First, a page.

Karl Robe, APR, counsels attorneys and executives on communications strategies that support achievement of growth objectives and overcome business challenges. Contact him at Karl James & Company LLC by emailing karl.robe@karljames.com.


  1. Given that these “marketing” tools like skyboxes and sports events are tax deductible as business expenses, it seems the taxpayers are actually the ones paying for this “marketing.” They pay for it but do not share in the profits. That is classic “capitalism,” one person pays while another makes all the profits.

  2. I would imagine that those who are still employed by the small charter boat businesses, ballparks, restaurants and other local business would have a different viewpoint about the government’s (ie, our) investment in the economy.

  3. No, Martha, capitalism is the system in which the law firm puts its own capital at risk — they’re the one writing the checks for the sky boxes (have you ever written a check to cover a law firm’s sky box?). Capitalists seek to maximize their own profit, which means that they have a natural incentive to minimize their business expenses relative to the income they generate. If you’re worried about how much corporations deduct in marketing expenses, the only consistent approach is for you to hope they’re maximizing their profit. Which means that if sky boxes and rock concerts are more efficient methods of getting new law clients than, say, mailing 10,000 pieces of junk mail, you would be a huge supporter of sky boxes and rock concerts.

  4. *LOL* Right on Steve and Jordan. There is no risk when a law firm deducts 75% of its “marketing” costs from its taxes. What is happening is that the taxpayers are paying for these junkets – why should giant law law firms be able to attend Brewers games in luxury boxes and write off most of the cost while the average person cannot? It’s called socialism, where all pay for the profit of a few. Eliminate tax deductions for these junkets and law firms would stop doing them.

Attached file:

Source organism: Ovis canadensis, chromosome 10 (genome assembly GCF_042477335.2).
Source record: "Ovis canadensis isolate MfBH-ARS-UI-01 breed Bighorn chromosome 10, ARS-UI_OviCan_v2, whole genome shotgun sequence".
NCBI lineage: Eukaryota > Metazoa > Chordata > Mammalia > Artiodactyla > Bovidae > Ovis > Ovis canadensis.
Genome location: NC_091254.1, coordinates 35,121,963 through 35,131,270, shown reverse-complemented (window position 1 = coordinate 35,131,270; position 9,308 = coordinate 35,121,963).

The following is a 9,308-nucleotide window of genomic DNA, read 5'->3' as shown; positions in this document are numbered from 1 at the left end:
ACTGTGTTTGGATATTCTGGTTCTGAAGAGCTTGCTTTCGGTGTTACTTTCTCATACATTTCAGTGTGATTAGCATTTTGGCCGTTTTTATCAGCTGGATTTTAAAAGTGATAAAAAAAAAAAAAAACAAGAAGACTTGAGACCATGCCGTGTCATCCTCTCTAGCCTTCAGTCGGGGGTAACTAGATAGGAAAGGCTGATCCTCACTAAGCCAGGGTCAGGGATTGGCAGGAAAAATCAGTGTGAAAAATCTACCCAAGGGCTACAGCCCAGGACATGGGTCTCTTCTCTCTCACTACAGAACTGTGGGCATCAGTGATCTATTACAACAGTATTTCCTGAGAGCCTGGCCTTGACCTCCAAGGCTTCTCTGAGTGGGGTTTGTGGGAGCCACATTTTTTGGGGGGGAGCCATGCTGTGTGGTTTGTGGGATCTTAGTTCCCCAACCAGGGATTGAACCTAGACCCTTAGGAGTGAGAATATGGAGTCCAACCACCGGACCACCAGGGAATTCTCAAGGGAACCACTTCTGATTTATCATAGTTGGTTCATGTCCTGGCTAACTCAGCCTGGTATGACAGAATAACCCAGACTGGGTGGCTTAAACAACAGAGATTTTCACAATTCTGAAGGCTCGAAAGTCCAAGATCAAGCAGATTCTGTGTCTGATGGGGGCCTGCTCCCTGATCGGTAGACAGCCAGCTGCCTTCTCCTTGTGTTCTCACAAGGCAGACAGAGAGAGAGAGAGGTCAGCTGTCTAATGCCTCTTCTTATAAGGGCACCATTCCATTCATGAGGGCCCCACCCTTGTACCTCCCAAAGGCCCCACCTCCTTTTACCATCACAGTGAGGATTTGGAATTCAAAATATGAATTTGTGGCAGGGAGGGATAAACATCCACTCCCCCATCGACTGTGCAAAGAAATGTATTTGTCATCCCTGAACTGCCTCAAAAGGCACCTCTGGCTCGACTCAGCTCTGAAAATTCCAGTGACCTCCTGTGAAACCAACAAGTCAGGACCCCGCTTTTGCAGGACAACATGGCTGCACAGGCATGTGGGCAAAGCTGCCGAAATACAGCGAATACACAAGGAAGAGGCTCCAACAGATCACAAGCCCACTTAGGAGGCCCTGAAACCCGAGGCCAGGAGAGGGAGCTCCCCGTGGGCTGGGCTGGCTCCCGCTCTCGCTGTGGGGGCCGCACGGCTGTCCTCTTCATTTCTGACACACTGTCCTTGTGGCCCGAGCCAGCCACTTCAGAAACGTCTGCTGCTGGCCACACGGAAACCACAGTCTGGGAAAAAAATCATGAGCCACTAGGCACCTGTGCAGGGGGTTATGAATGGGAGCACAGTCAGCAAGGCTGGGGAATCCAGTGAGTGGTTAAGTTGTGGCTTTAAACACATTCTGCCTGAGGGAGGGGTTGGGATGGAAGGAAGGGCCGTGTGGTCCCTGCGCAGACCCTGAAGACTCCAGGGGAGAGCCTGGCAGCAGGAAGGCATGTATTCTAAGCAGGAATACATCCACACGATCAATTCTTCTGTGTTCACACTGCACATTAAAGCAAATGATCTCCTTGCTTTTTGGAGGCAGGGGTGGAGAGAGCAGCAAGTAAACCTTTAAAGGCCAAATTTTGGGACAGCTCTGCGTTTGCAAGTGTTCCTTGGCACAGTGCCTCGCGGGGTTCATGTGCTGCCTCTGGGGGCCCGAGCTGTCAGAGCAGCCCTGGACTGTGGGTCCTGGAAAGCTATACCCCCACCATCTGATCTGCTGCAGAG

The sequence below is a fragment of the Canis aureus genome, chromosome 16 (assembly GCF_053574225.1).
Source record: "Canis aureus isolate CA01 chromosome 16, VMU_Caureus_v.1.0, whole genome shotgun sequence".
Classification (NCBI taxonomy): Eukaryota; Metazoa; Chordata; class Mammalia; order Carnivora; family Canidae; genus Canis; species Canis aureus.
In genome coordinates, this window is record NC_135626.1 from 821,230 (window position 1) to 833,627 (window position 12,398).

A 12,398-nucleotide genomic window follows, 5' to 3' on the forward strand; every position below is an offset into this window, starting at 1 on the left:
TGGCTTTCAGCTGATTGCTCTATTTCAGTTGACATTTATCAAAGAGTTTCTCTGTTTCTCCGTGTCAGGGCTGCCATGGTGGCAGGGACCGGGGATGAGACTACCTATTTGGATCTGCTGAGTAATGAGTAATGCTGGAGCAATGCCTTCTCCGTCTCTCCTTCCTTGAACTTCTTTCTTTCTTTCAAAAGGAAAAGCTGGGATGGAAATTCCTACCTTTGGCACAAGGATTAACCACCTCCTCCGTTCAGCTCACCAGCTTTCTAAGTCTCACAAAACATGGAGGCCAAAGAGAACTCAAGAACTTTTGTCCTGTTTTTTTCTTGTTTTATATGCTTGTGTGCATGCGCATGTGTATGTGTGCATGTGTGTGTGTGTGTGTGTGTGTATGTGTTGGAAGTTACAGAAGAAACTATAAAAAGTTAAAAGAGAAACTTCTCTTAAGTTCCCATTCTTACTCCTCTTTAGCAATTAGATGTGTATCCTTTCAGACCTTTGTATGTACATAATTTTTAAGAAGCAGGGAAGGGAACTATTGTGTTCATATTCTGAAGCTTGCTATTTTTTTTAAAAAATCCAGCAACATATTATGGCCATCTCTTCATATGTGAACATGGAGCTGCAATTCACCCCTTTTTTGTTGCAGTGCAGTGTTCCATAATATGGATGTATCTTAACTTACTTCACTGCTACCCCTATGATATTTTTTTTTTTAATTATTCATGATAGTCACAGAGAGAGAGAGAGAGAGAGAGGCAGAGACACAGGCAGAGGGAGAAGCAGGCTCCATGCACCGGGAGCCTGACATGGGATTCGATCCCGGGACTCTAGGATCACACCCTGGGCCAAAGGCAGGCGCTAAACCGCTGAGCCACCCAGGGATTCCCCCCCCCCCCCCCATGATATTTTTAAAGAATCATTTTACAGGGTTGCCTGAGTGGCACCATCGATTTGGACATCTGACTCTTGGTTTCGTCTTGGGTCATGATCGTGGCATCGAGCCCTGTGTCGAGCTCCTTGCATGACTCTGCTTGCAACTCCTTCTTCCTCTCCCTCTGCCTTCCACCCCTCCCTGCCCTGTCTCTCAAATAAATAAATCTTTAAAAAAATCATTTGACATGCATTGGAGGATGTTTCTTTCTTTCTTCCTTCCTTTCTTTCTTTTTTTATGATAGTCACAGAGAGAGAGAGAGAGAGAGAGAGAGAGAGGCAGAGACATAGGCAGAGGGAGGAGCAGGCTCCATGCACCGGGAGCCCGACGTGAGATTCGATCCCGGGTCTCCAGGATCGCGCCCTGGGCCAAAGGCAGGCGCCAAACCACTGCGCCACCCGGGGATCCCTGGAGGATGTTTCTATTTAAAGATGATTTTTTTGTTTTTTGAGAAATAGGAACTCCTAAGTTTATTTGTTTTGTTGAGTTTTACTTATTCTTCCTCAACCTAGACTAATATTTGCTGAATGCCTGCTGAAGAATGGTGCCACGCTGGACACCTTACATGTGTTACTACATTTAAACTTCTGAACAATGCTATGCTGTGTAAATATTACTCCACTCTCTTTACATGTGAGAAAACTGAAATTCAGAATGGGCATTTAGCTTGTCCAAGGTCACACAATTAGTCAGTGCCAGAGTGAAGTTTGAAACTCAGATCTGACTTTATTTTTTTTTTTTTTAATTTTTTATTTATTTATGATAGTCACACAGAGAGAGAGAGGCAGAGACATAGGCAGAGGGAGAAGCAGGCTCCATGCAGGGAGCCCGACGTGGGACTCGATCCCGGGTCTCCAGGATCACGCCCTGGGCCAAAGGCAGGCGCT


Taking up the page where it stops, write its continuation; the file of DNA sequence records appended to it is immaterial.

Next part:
Of course, what is good for large firms is good for only them. They risk almost nothing, the taxpayers are the ones left holding the bag for these corporate excesses. But that is THE big law firm way – make the small guy and the taxpayer pay for their excesses.

  5. There’s nothing wrong with working creatively, diligently, and efficiently to foster successful personal relationships in one’s work. This allows the practitioner to learn just what her clients really need, which is good for them and for the profession. That the tax code also fosters better client/professional connections is a good thing–it’s what makes our markets work. The ethics test is in the promises and content of the communication, not the manner of communication. “Sour grapes” I say to those who are made uncomfortable by a hard-working, innovative attorney–who also like to have fun.

  6. I’m not understanding why there is such concern over methodology, and who is getting “hurt” by such marketing approaches. Money that gets applied toward marketing is money that has to be earned by a company. If company X opens its doors and throws a big party for its potential clients, but does not make any sales, who is paying for the expense – you and I? I’m pretty sure that it’s company X (the last time I checked, there is no “rebate” money that comes to my office for my expenditures.) Matha – you seem to be objecting to the form of the marketing utilized by Ms. Pugh – why does that make a difference to you? Would it be okay to you if her firm spent the same money (and likely even more) for a media campaign instead? Would that offend you less? It’s no less of a tax deduction than some of these other marketing methods. With the economy the way it is, we ALL need to look for that competative edge. Kudos, Ms. Pugh. Keep up the creative approach.

  7. Taxpayers should not be paying for big law firm marketing campaigns, or for any business’ marketing campaigns. This is just another hidden “tax” on a public that was created by the elite in D.C. for the benefit of their rich friends. It is just another way the government transfers wealth from the poor to the rich.

  8. This is a fascinating discussion generated by a column on new business development. It seems to me we need to play by the rules as written, and work diligently to change those rules if in fact we disagree with the way the game is currently played.